[I am trying to do something along the lines of koan study. IDK if this is a “real” koan that would actually be assigned by a Rinzai teacher, it was from some “how to meditate” website of questionable autenticity. But despite it being much simpler and shorter than any koan I’ve heard it’s still presented me with a struggle, I guess.]

My current zen meditation teacher:

 

“Do An Easier Version of it”

October 25, 2015

is something that I try to convince myself to do when I’m having a hard time getting the things I want done accomplished at all. It’s not quite the same, but sort of the same, as breaking up a large task into smaller task, or in GTD-speak, it’s not quite the same as recognizing that some tasks are actionable but some are actually projects that contain their own actions. Whatever.

The idea is that I’ve taken a goal or project or plan and I’ve decided to do it, so I’ve inserted it into my system, broken it up into actionable items, etc. but for some reason I’m still not doing it.

One thing I want to be doing is daily meditation. I tried out Headspace and found it useful but difficult. Once the free part ran out I didn’t feel like paying for it because even the easiest level was kind of difficult. But what I noticed is that while ten minutes of meditation is obviously more useful than five minutes, I’m more likely to actually convince myself to do it if it’s five minutes.

For about a month now I’ve had “five minutes meditation” in Omnifocus as a daily repeating task and I think I’ve checked it off, instead of leaving it for the next day, a total of twice. So I thought about how much more likely I was to do five minute than ten minutes, and I thought about how the meditative practice in the way I’m seeking to actually practice it is really about reminding yourself to be more aware of all things by having a special time just to focus on that awareness. So, you know, thirty seconds of this kind of meditation per day is actually still going to be providing a benefit.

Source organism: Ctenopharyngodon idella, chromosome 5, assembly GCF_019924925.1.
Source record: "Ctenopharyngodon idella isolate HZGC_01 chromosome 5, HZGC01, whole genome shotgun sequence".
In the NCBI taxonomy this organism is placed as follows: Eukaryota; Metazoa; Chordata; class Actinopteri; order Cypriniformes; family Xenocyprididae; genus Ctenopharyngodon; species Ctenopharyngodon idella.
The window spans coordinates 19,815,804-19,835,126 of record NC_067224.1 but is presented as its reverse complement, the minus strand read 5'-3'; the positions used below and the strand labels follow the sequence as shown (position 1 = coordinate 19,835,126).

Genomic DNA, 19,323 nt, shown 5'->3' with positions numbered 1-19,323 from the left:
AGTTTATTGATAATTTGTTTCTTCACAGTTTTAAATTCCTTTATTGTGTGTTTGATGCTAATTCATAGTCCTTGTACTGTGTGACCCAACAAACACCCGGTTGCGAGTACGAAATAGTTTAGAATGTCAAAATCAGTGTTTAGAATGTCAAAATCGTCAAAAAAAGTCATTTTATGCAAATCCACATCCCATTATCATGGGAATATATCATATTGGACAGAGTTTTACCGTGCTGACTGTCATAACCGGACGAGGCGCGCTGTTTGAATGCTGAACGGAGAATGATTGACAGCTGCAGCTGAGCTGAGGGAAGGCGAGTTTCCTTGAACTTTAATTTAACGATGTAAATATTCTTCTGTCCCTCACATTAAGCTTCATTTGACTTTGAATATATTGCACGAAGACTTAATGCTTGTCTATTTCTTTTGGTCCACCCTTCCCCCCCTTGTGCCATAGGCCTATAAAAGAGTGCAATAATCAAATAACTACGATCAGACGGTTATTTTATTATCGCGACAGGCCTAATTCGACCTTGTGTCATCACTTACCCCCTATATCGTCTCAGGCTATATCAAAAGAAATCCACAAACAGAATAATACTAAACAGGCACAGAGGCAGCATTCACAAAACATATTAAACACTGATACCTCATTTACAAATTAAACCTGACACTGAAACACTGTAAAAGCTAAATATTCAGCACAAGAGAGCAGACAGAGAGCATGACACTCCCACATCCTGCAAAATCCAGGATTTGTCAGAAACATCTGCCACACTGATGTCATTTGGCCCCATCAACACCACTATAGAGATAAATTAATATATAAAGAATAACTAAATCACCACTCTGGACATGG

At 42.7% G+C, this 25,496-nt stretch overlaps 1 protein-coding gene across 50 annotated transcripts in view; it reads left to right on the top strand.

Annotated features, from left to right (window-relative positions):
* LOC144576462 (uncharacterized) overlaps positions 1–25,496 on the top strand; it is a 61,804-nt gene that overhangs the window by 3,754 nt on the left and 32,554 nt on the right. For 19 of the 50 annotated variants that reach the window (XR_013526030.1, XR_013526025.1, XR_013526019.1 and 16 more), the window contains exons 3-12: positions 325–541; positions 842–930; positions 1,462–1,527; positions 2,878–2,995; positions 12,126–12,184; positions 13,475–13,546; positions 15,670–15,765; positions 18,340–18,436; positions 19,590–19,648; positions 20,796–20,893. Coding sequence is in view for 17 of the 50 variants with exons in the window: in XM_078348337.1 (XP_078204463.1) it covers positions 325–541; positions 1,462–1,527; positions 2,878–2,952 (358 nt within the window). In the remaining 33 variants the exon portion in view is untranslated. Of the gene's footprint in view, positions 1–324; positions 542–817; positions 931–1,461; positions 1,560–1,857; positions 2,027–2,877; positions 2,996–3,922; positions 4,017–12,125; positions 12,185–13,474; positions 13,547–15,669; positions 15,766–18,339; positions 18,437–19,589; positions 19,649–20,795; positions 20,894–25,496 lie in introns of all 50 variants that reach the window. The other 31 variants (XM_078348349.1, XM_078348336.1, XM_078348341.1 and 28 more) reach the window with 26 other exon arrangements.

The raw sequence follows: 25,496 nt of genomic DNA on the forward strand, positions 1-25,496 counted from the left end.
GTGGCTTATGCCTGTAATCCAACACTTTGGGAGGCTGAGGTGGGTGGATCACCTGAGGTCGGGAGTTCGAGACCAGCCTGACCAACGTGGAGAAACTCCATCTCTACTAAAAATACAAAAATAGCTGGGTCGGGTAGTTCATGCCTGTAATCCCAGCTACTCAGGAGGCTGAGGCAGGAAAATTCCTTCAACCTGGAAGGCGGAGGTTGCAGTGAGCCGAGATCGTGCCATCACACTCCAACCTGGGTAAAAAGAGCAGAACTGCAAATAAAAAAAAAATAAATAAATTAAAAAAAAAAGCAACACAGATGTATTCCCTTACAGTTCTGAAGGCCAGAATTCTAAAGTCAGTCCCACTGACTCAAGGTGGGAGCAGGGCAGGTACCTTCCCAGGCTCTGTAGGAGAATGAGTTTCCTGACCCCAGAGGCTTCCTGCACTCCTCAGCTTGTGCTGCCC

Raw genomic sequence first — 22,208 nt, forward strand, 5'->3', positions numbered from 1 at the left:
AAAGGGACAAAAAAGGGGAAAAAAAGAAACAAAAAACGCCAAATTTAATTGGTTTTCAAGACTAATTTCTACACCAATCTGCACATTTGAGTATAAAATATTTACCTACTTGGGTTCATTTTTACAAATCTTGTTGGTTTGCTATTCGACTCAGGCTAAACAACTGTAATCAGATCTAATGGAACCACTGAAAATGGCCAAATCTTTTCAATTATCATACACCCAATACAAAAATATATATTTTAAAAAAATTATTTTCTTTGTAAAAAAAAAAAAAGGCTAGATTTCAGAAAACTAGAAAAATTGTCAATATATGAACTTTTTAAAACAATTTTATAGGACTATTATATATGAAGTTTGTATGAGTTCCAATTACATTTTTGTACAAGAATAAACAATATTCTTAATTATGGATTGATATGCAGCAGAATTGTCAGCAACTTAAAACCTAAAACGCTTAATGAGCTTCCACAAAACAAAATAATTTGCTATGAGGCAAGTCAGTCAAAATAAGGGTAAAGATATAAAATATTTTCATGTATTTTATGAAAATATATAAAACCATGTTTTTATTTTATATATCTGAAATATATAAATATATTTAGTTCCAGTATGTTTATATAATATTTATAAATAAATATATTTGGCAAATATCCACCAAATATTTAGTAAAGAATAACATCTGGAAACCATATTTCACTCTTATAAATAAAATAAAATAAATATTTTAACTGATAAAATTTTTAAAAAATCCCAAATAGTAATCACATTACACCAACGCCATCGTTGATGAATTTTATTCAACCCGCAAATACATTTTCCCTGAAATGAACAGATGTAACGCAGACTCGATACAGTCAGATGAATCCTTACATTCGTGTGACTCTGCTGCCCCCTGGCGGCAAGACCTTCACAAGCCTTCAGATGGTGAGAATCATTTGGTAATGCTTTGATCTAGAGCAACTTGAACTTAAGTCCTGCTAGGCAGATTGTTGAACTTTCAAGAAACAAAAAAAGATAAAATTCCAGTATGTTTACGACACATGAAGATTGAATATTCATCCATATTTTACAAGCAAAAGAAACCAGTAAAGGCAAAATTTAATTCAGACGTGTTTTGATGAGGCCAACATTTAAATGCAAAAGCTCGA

In practice I’ve found that I can give myself a 100% guarantee that if I tell myself “you should meditate for 60 seconds”, then I will actually do it. I’ve decided to think that this is a lot more valuable than a 90% guarantee that I’ll do it for any other space of time.

And the part that makes me not want to do it is that it’s difficult. I can keep my mind from wandering for a minute easily. I cannot easily keep my mind from wandering for two minutes. The frustration of attempting to meditate every day and “catching myself” failing is what convinces someone with my personality that it’s not worth doing at all.

So Do An Easier Version Of It.

Everyone I’ve read has suggested to me that starting for shorter times is the way to go about this, but their ideas of “short” times are usually ten minutes. I don’t want to do a slightly easier version of it, I want to do a version of it so easy that I will succeed almost accidentally.

This post wasn’t supposed to be about meditation, it was supposed to be about Brian Eno’s Oblique Strategies, of which “do an easier version of it” could be one. I was thinking about taking OS and trying to apply it to productivity. But I’m not going to rewrite this post because “posting a hastily-written unedited post” is my easier version of “post a post”.

I’m using an app called Due to time my meditations. I started at one minute, and I’ve been adding one second every day. One minute is so easy I can’t fail. One second added per day is so easy I can’t not laugh. I won’t be up to the ten-minute-long Headspace-sized sessions for over two years from now, which is hilarious, but I don’t care, and I can already feel how good it is for me to tell myself to do something and then actually get to watch myself do it.

P.S. Follow the podcast on twitter: @andstuffpodcast